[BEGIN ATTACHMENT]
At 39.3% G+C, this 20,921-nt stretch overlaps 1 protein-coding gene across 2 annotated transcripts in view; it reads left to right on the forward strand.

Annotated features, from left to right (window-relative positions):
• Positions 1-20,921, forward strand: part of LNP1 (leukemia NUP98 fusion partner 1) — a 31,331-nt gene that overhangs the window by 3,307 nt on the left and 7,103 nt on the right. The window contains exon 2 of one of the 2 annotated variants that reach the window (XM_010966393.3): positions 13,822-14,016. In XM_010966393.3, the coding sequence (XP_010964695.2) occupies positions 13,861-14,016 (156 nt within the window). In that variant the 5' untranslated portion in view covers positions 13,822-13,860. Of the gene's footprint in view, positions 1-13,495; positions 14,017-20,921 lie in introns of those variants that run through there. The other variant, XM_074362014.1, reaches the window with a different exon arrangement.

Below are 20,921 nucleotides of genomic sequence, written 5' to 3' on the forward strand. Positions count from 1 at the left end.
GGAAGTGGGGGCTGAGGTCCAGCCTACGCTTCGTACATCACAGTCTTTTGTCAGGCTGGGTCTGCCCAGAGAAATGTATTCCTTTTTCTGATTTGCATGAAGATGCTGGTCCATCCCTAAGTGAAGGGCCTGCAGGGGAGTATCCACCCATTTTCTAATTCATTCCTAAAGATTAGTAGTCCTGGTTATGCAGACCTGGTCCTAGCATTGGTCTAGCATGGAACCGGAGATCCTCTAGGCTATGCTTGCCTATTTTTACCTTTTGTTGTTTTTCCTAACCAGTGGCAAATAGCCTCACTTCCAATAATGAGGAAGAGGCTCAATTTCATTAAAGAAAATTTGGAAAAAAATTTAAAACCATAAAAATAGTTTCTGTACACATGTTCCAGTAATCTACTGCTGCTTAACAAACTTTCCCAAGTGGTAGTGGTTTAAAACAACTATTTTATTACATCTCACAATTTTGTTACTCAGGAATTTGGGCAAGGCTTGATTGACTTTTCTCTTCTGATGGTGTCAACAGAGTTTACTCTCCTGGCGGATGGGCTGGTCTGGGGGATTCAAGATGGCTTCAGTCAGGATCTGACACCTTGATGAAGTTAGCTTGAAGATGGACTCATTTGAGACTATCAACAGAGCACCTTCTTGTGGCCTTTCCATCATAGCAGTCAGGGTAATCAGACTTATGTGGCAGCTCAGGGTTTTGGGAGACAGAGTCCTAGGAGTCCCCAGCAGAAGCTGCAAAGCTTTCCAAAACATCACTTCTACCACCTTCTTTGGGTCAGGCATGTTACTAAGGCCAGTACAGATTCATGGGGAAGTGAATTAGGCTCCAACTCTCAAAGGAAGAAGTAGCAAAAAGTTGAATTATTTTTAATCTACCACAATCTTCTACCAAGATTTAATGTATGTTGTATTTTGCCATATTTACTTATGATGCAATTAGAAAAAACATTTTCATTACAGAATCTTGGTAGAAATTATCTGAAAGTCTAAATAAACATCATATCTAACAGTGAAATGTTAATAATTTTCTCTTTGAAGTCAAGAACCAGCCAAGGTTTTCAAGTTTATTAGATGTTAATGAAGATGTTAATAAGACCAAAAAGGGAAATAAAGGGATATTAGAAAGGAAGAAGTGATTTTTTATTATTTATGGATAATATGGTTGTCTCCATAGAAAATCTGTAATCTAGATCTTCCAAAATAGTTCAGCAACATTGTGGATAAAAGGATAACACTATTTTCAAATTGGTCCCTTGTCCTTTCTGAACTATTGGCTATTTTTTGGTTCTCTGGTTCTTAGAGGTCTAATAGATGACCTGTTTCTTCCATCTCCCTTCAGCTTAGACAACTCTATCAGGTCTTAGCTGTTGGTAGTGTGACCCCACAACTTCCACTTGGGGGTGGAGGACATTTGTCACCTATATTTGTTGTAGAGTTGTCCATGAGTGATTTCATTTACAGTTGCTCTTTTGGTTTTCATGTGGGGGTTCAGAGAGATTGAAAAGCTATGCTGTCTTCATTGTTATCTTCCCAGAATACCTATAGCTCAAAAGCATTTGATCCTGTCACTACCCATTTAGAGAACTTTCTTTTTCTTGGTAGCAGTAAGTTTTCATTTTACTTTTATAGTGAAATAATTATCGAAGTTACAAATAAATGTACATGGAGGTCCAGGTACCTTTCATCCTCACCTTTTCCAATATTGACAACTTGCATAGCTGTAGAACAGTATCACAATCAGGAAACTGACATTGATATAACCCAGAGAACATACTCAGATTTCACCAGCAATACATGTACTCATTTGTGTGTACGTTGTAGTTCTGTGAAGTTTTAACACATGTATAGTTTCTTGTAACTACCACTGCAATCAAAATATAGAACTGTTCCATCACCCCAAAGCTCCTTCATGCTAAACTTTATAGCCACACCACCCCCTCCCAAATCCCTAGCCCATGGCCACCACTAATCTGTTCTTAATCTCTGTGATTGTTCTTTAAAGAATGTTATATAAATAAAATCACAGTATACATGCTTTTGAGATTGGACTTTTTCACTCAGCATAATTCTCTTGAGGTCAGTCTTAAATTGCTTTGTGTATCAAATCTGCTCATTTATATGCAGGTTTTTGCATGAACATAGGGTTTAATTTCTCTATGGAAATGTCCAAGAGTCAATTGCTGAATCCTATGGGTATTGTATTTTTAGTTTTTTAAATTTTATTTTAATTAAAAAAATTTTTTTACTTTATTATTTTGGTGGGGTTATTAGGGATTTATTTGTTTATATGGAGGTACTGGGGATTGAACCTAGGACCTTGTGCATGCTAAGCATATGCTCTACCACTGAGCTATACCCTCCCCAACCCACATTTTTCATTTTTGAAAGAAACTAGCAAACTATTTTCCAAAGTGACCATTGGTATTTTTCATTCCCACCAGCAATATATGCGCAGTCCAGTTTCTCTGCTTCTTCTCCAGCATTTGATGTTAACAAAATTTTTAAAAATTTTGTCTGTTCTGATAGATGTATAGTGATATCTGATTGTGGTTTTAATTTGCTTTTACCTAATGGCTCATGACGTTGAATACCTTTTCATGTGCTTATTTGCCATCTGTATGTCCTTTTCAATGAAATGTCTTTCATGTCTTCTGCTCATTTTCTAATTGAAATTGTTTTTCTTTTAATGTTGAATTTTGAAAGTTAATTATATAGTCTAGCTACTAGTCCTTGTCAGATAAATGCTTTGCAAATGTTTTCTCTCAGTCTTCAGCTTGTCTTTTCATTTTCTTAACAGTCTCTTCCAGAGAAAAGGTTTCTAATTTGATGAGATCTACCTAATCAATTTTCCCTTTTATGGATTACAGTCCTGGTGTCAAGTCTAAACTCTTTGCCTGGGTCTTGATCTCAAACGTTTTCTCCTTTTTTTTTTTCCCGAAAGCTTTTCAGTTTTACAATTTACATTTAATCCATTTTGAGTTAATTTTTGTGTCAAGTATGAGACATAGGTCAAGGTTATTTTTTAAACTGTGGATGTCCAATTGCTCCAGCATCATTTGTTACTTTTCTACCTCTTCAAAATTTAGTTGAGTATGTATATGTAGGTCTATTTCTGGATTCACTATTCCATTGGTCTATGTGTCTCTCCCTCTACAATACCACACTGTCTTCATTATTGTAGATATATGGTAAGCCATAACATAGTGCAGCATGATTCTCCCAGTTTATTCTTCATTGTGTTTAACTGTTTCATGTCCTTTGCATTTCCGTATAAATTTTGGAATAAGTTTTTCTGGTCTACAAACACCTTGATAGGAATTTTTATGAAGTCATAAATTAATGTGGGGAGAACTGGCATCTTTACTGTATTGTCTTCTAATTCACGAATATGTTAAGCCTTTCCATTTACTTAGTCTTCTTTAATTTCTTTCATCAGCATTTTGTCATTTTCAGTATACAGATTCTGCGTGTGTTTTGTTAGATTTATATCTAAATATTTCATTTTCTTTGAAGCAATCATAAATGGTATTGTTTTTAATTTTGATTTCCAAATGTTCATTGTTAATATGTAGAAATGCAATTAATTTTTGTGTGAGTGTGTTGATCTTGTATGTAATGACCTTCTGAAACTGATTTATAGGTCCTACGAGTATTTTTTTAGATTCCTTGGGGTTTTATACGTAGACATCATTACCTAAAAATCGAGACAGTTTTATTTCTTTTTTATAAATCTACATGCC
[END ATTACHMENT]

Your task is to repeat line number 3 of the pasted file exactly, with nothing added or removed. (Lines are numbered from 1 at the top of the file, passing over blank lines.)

• Positions 1-20,921, forward strand: part of LNP1 (leukemia NUP98 fusion partner 1) — a 31,331-nt gene that overhangs the window by 3,307 nt on the left and 7,103 nt on the right. The window contains exon 2 of one of the 2 annotated variants that reach the window (XM_010966393.3): positions 13,822-14,016. In XM_010966393.3, the coding sequence (XP_010964695.2) occupies positions 13,861-14,016 (156 nt within the window). In that variant the 5' untranslated portion in view covers positions 13,822-13,860. Of the gene's footprint in view, positions 1-13,495; positions 14,017-20,921 lie in introns of those variants that run through there. The other variant, XM_074362014.1, reaches the window with a different exon arrangement.